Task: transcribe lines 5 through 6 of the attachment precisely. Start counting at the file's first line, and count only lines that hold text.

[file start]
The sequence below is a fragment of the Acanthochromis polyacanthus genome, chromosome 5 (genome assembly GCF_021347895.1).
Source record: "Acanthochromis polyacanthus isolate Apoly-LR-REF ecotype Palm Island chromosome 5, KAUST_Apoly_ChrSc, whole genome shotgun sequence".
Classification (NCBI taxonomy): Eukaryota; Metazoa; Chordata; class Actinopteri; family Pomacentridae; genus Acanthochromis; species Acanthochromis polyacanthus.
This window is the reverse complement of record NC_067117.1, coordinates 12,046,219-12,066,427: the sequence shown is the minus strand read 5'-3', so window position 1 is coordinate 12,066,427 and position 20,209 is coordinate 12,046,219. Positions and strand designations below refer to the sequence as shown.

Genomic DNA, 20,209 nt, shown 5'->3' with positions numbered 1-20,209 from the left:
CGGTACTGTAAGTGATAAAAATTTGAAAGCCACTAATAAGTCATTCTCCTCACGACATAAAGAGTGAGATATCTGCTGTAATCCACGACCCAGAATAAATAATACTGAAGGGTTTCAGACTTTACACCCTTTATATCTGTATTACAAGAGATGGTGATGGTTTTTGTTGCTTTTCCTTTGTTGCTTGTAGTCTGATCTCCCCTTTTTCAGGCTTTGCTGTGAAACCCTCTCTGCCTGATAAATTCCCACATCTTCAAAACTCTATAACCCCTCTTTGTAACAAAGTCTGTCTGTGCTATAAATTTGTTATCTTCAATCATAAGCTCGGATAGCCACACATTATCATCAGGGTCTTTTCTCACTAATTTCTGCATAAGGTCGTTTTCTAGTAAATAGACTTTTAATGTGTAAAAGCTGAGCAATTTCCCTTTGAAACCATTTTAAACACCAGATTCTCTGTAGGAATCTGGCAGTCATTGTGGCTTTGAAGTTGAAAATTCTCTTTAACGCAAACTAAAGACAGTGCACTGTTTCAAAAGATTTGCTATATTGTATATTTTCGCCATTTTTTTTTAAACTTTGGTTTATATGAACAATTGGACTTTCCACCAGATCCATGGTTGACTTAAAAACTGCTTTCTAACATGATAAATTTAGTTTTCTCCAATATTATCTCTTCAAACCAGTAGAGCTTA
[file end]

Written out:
Genomic DNA, 20,209 nt, shown 5'->3' with positions numbered 1-20,209 from the left:
CGGTACTGTAAGTGATAAAAATTTGAAAGCCACTAATAAGTCATTCTCCTCACGACATAAAGAGTGAGATATCTGCTGTAATCCACGACCCAGAATAAATAATACTGAAGGGTTTCAGACTTTACACCCTTTATATCTGTATTACAAGAGATGGTGATGGTTTTTGTTGCTTTTCCTTTGTTGCTTGTAGTCTGATCTCCCCTTTTTCAGGCTTTGCTGTGAAACCCTCTCTGCCTGATAAATTCCCACATCTTCAAAACTCTATAACCCCTCTTTGTAACAAAGTCTGTCTGTGCTATAAATTTGTTATCTTCAATCATAAGCTCGGATAGCCACACATTATCATCAGGGTCTTTTCTCACTAATTTCTGCATAAGGTCGTTTTCTAGTAAATAGACTTTTAATGTGTAAAAGCTGAGCAATTTCCCTTTGAAACCATTTTAAACACCAGATTCTCTGTAGGAATCTGGCAGTCATTGTGGCTTTGAAGTTGAAAATTCTCTTTAACGCAAACTAAAGACAGTGCACTGTTTCAAAAGATTTGCTATATTGTATATTTTCGCCATTTTTTTTTAAACTTTGGTTTATATGAACAATTGGACTTTCCACCAGATCCATGGTTGACTTAAAAACTGCTTTCTAACATGATAAATTTAGTTTTCTCCAATATTATCTCTTCAAACCAGTAGAGCTTA